SEPARATE YOUR KNEES IN
ORDER TO PLAY THE CELLO.
AND THAT WAS CONSIDERED AN
UNSEEMLY THING FOR WOMEN TO DO.

Richard says CONSIDERING ALL THE WONDERFUL
FEMALE CELLISTS NOWADAYS,
THAT'S --

Jeanne says LOOK AT
JACQUELINE DU PRE.
WHAT A SIN.

Richard says THERE WAS SOME MUSIC THERE.
DO YOU RECALL BEING ATTRACTED
TO MUSIC AT A VERY EARLY AGE?

Jeanne says I DO.
I WAS TOLD THE STORY THAT WHEN
I WAS THREE YEARS OLD I SAW
ISAAC STERN ON TELEVISION.
HE WAS PLAYING SOMETHING THAT
WAS TELEVISED, AND I SAID,
AND I WANTED TO DO THAT.
AND I NEVER LET
UP, APPARENTLY.
I JUST INSISTED, AND INSISTED.
FINALLY, WHEN I WAS SIX, MY
PARENTS SAID, OKAY, NOW YOU
CAN START MUSIC LESSONS.
YOU CAN HAVE RECORDER LESSONS.

Richard says BUT THAT'S NOT
WHAT YOU WANTED.

Jeanne says YOU DON'T TAKE A POTENTIAL
STRING PLAYER AND MAKE THEM
A WIND PLAYER.
IN THOSE DAYS, IT WAS ALL
JUST SORT OF WHAT ONE DID.
IN THOSE DAYS, RECORDER WAS
THE INSTRUMENT THAT YOU
STARTED ON.
EVERYBODY STARTED
ON THE RECORDER.
THERE STILL ARE SCHOOLS
THAT DO THAT WITH CHILDREN.
LESS SO.

Richard says I HAVE VISIONS TODAY
WITH THE SUZUKI SCHOOL.
AND EVERY YUPPY CHILD IN THE
WORLD HAS A VIOLIN THRUST INTO
THEIR HANDS, WHETHER
OR NOT THEY WANT TO.

Jeanne says THAT'S RIGHT.
WHICH I HAVE A LOT OF
RESERVATIONS ABOUT THAT.
BUT THAT'S A
DIFFERENT SUBJECT.
SUZUKI WASN'T AROUND
WHEN I WAS THAT AGE.
SO ANYWAY, I DID START FINALLY
THE VIOLIN AT THE AGE OF SEVEN.

Richard says EVEN AT THE AGE OF SEVEN, HOW
DID YOU EXERCISE YOUR WILL
OVER YOUR PARENTS AND SAY,
RECORDER NO, VIOLIN YES.

Jeanne says I THINK, RIGHT FROM THE
START, I WANT TO PLAY VIOLIN.
THEY SAID, IF YOU DO OKAY IN
THIS RECORDER CLASS, THEN
AFTER A YEAR YOU
CAN PLAY THE VIOLIN.
YOU HAVE TO DO THIS, THIS
IS YOUR BASIC TRAINING.

Richard says AND YOU DID.

Jeanne says AND I GUESS I DID THE MINIMAL
REQUIREMENT, AND I GUESS I
WHINED PROBABLY LOUD ENOUGH.
I THINK THE CHOICE OF
AN INSTRUMENT IS
A VERY PERSONAL ONE.
THE WRONG PERSON PLAYING A
VIOLIN WILL NOT BE INTERESTED
IN MUSIC BECAUSE -- I MEAN,
BY THE WRONG PERSON, I MEAN A
PERSON WHO IS PERFECTLY
MUSICAL AND MIGHT HAVE REALLY
TAKEN TO THE FLUTE, WHO IS
FORCED TO PLAY THE VIOLIN
BECAUSE THE PARENTS PUT THE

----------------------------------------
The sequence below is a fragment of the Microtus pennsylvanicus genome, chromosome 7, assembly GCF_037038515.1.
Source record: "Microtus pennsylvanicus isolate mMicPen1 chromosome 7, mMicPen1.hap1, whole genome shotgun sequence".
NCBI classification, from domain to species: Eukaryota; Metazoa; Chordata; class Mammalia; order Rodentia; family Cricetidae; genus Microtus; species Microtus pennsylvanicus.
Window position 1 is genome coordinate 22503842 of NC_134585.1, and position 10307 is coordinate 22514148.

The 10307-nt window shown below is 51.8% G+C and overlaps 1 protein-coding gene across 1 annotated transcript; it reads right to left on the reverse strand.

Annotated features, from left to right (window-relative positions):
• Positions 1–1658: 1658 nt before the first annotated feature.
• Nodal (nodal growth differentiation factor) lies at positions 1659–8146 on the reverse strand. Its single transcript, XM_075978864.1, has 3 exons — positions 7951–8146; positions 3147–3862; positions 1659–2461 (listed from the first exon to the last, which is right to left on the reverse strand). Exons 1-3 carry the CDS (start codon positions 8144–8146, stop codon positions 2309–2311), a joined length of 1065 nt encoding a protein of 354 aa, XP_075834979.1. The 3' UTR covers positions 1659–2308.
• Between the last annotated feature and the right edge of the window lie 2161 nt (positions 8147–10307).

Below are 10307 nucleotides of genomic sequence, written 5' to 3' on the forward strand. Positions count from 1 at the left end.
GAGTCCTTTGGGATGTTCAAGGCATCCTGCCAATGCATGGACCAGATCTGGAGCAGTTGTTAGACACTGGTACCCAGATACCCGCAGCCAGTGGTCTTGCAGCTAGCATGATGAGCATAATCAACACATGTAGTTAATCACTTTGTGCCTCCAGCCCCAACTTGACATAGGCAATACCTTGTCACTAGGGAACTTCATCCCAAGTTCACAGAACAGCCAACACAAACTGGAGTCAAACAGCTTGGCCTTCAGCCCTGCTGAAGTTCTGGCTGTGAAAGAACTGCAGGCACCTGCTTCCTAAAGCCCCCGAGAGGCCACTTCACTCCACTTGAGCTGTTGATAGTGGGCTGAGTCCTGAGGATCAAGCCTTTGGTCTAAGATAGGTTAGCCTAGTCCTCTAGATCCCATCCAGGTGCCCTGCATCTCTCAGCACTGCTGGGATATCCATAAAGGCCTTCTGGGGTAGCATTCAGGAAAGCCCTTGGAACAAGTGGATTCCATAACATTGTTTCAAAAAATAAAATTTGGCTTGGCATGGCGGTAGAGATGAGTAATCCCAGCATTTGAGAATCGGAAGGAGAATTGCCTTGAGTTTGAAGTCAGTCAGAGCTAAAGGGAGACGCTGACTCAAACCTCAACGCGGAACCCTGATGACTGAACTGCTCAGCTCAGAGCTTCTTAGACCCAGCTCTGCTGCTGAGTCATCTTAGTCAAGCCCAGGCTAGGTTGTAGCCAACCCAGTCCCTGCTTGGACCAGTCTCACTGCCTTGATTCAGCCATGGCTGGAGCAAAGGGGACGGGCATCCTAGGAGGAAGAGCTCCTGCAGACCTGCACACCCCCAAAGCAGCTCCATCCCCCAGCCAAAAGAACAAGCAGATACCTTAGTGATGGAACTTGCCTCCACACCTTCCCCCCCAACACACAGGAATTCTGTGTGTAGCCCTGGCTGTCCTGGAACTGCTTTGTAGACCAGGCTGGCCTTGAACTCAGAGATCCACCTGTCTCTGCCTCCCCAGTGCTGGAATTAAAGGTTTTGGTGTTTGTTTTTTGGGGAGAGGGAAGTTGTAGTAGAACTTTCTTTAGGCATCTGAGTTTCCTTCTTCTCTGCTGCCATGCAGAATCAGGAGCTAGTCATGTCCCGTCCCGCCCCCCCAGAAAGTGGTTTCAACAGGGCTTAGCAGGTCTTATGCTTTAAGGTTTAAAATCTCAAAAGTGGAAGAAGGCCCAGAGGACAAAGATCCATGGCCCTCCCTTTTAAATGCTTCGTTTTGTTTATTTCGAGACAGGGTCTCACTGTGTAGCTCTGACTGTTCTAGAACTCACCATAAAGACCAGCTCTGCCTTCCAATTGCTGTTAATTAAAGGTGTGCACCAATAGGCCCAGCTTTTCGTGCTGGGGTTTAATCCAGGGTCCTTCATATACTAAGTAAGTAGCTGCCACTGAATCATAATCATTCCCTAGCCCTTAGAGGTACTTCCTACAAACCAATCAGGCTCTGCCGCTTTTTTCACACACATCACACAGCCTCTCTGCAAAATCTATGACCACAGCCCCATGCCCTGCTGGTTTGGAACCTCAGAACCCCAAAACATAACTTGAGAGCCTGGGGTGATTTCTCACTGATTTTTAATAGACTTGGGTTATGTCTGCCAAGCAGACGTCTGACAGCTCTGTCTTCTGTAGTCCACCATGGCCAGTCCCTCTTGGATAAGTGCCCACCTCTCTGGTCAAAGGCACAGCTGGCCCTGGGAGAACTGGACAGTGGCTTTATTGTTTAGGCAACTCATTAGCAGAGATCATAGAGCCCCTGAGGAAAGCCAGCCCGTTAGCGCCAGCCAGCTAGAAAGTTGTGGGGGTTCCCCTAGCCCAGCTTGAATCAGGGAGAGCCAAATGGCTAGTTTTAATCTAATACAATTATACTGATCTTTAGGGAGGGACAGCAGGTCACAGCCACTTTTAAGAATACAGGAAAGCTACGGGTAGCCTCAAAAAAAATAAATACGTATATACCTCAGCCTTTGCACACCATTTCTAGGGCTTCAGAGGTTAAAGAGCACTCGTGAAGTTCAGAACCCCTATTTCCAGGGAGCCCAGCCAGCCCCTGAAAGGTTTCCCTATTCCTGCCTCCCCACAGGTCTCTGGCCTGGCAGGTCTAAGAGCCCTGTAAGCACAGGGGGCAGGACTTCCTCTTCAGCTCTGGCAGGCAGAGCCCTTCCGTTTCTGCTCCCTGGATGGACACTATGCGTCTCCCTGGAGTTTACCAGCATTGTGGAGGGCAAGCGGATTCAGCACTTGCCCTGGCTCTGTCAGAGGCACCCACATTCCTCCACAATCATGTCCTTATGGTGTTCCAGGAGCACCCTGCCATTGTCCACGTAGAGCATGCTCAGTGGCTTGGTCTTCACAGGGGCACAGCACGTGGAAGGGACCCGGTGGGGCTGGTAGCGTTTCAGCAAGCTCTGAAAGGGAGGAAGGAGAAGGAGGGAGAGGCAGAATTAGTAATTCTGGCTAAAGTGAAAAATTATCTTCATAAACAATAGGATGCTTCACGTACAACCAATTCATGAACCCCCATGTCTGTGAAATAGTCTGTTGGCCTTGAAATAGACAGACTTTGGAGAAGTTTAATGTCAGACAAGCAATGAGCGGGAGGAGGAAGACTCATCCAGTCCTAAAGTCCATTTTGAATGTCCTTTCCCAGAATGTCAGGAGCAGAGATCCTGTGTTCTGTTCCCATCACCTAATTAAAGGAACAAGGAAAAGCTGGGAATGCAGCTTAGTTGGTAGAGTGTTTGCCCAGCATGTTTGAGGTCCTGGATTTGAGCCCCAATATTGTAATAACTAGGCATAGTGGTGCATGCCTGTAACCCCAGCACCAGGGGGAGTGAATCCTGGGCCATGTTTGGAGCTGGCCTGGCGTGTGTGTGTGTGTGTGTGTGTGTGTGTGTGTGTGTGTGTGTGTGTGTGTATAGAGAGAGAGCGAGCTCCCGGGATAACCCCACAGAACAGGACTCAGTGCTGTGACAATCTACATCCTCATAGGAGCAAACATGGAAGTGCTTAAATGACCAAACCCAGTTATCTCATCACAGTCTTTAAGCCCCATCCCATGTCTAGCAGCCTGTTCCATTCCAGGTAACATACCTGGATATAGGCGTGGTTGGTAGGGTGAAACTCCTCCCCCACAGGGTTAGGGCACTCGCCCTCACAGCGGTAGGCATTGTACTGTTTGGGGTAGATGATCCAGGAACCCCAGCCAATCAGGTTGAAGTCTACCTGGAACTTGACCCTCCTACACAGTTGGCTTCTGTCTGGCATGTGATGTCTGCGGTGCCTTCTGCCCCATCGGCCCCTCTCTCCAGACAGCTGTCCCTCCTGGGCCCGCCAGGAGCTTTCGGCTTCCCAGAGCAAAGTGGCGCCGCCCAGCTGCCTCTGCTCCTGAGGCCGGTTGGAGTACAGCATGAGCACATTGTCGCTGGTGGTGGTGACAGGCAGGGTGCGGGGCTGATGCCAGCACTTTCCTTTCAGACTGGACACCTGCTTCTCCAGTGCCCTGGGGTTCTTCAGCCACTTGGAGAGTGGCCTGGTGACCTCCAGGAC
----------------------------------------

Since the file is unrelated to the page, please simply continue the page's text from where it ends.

VIOLIN IN THEIR HANDS, AND
GIVE THEM SUZUKI LESSONS,
THEIR LOVE FOR MUSIC MAY
BE KILLED FOREVER.
I COULD NOT BE A WIND PLAYER.
IT'S A VERY PERSONALITY THING.

Richard says WHAT KIND OF PERSONALITY
IS A STRING PLAYER?

Jeanne says DEPENDS, VIOLIN, VIOLA,
CELLO, WE HAVE DIFFERENCES.

Richard says LET'S SAY VIOLIN.

Jeanne says VIOLIN PLAYERS TEND TO
BE QUITE HIGH STRUNG.

Richard says NO PUN INTENDED.

Jeanne says WELL, THE PUN IS PROBABLY
NOT ENTIRELY COINCIDENTAL.

They both laugh.

Jeanne continues BUT IT'S TRUE.
THEY TEND TO BE HIGH STRUNG,
A BIT NEUROTIC, AND VERY
EXTROVERTED OFTEN,
THOUGH NOT ALWAYS.
MUSICIANS AS A WHOLE, I THINK,
TEND TO BE QUITE INTROVERTED.
BUT GIVEN THAT, I THINK
VIOLINISTS TEND TO BE AMONG
THE MORE EXTROVERTED ONES.

Richard says SO WHEN YOU PICKED UP THAT
VIOLIN, DID YOU FEEL COMPLETE
WITH THE VIOLIN?

Jeanne says I ABSOLUTELY DID.
IT WAS NOT THAT HARD TO FIGURE
OUT, OH, OKAY, NOW WHAT?
WHERE ARE THE NOTES, YOU KNOW?
I'M NOT SAYING
IT SOUNDED GOOD.
IT PROBABLY SOUNDED AWFUL.
I'D HATE TO THINK.
BUT YES, IT FELT NATURAL
TO ME RIGHT FROM THE START.

Richard says SO YOU STARTED...

Jeanne says IT WAS DEFINITELY THE RIGHT
INSTRUMENT FOR ME.

Richard says SEVEN OR EIGHT, YOU KNEW YOU
WERE IN THE RIGHT INSTRUMENT,
BUT DID YOU HAVE ANY KIND OF
A TURNING POINT, LIKE IN
YOUR TEEN YEARS, WHERE YOU
DECIDED WHAT DIRECTION YOU
WERE GOING, OR MAYBE YOU
SWITCHED OR SOMETHING?

Jeanne says WELL, I DID.
AND IT'S ALWAYS ATTACHED AT
THAT AGE, TO YOUR TEACHER.
I HAD A SWITCH TO A TEACHER
WHEN I WAS 15, I SWITCHED TO A
TEACHER NAMED GABRIEL BENOTT
WHO WAS A VERY, VERY FINE
VIOLINIST, FROM A VIOLIN
TEACHER WHO HAD BEEN VERY
GOOD FOR MY FORMATIVE YEARS,
BUT I THINK I WAS STUCK
WITH HER A BIT TOO LONG.
WHEN I WENT TO HIM, I REALIZED
WHAT KIND OF WORK WAS GOING
TO BE NECESSARY TO BE A
PROFESSIONAL VIOLINIST.
AND HE BASICALLY PUT ENOUGH
PRESSURE ON ME THAT, I MEAN,
HE DID THIS VERY CONSCIOUSLY I
REALIZE NOW, IT WAS A SINK OR
SWIM KIND OF THING.
HE MADE IT CLEAR THAT IF I WAS
GOING TO -- THAT I 'HAD WHAT
IT TOOK', AS HE PUT IT, BUT IT
WAS GOING TO TAKE A LOT OF
WORK, AND I HAD TO DECIDE
SOON BECAUSE IT WAS GOING TO
TAKE A LOT OF WORK NOW.
IN ALL HONESTY I REALIZE
NOW, IT WAS A SINK OR SWIM
KIND OF THING.
HE MADE IT CLEAR THAT I HAD
WHAT IT TOOK, AS HE PUT IT,
BUT IT WAS GOING TO TAKE A
LOT OF WORK, AND I HAD TO
DECIDE SOON.

Richard says IT'S A BIG LEAP FROM GOING
FROM JUST GETTING A DEGREE IN
MUSIC AND BEING A VIOLINIST,
TO GETTING AS SPECIFIC
AS YOU GOT.

Jeanne says SO WHEN I WAS 20, OR JUST 21,
I GRADUATED FROM UNIVERSITY
WITH A B.A. IN MUSIC, AND
I HAD NOT YET STUDIED MUSIC